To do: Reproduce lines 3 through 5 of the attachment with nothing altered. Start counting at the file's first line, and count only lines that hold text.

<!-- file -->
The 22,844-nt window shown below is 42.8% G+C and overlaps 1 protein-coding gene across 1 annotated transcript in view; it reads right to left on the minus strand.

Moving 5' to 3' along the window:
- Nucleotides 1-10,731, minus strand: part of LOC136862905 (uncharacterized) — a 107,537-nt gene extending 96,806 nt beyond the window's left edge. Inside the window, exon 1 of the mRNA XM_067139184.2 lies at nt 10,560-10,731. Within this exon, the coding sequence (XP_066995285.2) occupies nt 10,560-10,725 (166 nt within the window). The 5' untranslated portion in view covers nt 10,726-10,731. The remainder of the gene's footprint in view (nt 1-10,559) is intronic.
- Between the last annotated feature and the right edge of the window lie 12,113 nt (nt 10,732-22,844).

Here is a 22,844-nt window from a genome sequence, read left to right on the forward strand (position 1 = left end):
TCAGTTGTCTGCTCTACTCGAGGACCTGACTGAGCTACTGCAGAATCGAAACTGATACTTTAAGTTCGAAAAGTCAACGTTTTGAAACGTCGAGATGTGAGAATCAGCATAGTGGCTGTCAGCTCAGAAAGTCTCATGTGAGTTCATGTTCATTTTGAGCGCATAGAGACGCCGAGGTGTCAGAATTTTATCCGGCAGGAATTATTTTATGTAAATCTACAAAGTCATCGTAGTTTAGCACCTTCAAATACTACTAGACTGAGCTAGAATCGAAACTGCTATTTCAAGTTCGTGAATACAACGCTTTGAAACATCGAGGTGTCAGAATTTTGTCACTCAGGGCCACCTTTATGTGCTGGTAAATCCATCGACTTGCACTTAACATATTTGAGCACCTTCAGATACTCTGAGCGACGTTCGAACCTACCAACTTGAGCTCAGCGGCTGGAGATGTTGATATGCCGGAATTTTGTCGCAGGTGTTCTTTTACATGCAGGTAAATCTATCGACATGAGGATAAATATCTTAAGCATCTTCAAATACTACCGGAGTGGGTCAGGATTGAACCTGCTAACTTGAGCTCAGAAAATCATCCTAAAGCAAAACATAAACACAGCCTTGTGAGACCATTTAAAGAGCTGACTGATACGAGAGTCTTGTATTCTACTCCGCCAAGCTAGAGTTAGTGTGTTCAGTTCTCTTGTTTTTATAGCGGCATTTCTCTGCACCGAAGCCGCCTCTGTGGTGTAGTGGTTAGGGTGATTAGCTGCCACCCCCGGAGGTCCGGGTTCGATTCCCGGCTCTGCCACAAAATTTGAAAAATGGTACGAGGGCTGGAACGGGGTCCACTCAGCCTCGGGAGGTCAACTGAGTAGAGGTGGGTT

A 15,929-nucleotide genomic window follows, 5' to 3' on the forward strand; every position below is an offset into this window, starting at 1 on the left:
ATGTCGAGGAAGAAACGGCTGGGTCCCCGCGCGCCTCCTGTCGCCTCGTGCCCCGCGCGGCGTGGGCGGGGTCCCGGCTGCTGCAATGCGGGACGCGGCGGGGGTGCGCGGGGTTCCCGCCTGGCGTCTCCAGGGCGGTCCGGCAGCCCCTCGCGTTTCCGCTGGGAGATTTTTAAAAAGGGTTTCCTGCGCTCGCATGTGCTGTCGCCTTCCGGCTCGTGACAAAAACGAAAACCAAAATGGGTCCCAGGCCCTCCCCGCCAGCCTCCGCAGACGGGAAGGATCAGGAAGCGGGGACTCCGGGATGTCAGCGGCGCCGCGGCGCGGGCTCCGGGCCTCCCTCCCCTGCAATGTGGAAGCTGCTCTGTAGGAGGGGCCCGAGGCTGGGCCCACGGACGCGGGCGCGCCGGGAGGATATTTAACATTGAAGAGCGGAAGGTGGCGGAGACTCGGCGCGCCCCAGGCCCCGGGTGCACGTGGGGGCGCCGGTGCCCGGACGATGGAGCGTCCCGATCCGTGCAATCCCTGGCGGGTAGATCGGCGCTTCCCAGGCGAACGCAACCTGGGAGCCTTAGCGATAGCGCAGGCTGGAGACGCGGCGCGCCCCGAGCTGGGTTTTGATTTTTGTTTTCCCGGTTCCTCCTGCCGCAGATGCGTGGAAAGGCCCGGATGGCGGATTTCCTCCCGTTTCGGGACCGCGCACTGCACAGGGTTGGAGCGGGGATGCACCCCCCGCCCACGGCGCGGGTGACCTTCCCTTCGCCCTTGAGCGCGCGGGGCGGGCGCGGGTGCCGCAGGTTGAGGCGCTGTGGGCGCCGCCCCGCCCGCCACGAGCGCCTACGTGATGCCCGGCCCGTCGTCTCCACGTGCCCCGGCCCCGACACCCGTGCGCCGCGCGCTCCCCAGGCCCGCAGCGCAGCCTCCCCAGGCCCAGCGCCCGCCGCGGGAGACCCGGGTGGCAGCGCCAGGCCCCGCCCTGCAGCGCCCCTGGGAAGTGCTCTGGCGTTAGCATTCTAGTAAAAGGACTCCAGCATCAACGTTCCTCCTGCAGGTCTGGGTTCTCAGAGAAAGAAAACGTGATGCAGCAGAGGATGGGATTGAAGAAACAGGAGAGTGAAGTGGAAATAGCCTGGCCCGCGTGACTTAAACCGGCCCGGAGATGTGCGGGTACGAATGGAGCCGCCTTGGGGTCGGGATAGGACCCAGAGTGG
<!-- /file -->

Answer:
- Nucleotides 1-10,731, minus strand: part of LOC136862905 (uncharacterized) — a 107,537-nt gene extending 96,806 nt beyond the window's left edge. Inside the window, exon 1 of the mRNA XM_067139184.2 lies at nt 10,560-10,731. Within this exon, the coding sequence (XP_066995285.2) occupies nt 10,560-10,725 (166 nt within the window). The 5' untranslated portion in view covers nt 10,726-10,731. The remainder of the gene's footprint in view (nt 1-10,559) is intronic.
- Between the last annotated feature and the right edge of the window lie 12,113 nt (nt 10,732-22,844).

Here is a 22,844-nt window from a genome sequence, read left to right on the forward strand (position 1 = left end):